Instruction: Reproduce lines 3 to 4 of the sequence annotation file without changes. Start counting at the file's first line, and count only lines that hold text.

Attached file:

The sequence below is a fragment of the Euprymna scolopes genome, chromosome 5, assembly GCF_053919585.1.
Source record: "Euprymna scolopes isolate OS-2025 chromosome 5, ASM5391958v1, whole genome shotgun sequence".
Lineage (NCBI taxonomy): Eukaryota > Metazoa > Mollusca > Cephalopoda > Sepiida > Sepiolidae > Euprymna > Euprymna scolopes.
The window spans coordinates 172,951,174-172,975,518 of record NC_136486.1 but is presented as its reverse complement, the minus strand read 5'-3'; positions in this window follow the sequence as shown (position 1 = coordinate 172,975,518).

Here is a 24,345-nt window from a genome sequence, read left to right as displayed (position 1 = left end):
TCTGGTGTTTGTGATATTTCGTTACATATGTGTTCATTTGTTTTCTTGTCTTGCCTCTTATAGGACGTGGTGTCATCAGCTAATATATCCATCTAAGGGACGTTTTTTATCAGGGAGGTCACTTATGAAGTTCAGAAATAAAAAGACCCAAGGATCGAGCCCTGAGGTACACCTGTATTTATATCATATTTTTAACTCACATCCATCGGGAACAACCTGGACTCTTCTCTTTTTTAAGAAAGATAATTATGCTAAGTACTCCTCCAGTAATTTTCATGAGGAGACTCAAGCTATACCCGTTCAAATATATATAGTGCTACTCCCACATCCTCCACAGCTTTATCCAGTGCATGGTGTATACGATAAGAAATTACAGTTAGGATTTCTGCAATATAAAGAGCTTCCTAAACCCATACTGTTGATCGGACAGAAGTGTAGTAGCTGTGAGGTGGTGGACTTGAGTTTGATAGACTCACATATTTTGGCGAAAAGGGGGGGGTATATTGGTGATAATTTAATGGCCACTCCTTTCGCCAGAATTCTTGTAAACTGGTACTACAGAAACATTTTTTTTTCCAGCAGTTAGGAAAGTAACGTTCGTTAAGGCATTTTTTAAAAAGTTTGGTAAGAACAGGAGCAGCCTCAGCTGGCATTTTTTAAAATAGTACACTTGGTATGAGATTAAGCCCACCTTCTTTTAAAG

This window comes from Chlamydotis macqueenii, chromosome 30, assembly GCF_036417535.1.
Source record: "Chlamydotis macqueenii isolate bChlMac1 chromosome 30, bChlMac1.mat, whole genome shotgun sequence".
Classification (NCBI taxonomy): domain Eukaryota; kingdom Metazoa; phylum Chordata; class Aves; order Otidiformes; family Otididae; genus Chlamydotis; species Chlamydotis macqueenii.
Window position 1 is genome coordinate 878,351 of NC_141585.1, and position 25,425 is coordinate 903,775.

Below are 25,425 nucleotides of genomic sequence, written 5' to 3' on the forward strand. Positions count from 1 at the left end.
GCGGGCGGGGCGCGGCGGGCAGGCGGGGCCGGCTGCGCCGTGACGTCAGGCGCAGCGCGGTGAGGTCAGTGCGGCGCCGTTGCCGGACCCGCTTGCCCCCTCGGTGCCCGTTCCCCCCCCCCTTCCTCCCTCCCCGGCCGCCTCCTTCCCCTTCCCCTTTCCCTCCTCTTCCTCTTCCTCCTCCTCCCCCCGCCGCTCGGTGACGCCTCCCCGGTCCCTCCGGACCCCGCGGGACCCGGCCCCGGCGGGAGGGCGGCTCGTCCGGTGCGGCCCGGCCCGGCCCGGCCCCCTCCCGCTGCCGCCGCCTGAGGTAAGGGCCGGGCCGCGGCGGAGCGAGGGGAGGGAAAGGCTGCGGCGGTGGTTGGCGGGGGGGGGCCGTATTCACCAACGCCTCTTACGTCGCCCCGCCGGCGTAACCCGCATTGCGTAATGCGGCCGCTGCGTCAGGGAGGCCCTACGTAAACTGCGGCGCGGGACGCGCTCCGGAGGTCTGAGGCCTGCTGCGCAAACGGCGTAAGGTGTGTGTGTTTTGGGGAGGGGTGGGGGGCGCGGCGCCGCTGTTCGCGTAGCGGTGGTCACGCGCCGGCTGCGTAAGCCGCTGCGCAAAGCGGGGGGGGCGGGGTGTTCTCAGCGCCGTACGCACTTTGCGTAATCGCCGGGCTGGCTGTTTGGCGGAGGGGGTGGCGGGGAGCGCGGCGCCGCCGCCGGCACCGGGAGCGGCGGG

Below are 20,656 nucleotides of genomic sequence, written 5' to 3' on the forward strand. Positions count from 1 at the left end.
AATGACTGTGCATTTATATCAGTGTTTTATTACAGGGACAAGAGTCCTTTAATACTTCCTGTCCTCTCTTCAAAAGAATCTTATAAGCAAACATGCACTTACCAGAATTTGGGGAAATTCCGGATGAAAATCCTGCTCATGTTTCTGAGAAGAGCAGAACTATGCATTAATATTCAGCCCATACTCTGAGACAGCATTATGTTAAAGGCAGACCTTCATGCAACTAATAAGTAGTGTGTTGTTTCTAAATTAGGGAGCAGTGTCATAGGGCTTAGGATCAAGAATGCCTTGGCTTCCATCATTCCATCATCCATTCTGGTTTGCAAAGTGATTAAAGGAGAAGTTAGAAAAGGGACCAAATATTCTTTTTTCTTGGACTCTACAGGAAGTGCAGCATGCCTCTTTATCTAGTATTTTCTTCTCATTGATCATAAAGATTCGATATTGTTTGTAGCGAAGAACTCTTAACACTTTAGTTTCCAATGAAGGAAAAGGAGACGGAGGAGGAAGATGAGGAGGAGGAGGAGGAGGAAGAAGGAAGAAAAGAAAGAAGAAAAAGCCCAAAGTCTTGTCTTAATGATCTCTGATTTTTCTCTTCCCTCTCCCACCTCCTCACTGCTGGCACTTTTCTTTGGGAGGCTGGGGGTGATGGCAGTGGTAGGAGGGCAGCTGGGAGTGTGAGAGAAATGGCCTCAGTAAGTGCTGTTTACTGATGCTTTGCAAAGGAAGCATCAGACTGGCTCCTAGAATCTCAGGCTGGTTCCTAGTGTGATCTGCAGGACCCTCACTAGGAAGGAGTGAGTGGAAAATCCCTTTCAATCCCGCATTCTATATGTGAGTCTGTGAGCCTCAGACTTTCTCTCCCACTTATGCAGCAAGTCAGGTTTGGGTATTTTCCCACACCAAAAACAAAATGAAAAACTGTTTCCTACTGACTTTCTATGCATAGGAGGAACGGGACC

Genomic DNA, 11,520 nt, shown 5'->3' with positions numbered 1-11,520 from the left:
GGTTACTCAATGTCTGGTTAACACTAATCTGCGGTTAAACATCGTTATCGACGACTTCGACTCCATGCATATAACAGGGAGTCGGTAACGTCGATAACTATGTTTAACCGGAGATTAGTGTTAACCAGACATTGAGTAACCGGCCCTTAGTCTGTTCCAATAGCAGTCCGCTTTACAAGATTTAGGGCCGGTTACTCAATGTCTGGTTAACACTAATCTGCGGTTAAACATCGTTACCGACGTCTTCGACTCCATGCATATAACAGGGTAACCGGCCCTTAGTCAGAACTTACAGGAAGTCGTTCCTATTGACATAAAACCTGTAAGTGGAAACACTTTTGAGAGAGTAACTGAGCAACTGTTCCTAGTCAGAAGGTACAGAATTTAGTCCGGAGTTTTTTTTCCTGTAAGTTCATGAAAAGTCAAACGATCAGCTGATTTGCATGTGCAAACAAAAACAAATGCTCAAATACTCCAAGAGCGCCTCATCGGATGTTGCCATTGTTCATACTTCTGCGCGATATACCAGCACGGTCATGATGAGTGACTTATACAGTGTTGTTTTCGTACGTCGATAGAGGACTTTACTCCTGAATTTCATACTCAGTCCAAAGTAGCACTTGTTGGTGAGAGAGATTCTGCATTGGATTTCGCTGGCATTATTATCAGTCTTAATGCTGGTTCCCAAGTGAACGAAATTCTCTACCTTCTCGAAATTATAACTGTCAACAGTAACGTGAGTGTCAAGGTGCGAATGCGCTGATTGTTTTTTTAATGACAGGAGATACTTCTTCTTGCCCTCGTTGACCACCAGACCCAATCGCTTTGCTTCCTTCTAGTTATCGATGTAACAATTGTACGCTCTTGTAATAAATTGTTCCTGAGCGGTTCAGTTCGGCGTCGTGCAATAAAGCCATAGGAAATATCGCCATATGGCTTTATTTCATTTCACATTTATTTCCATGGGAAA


Lineage (NCBI taxonomy): Eukaryota > Metazoa > Mollusca > Cephalopoda > Sepiida > Sepiolidae > Euprymna > Euprymna scolopes.
The window spans coordinates 172,951,174-172,975,518 of record NC_136486.1 but is presented as its reverse complement, the minus strand read 5'-3'; positions in this window follow the sequence as shown (position 1 = coordinate 172,975,518).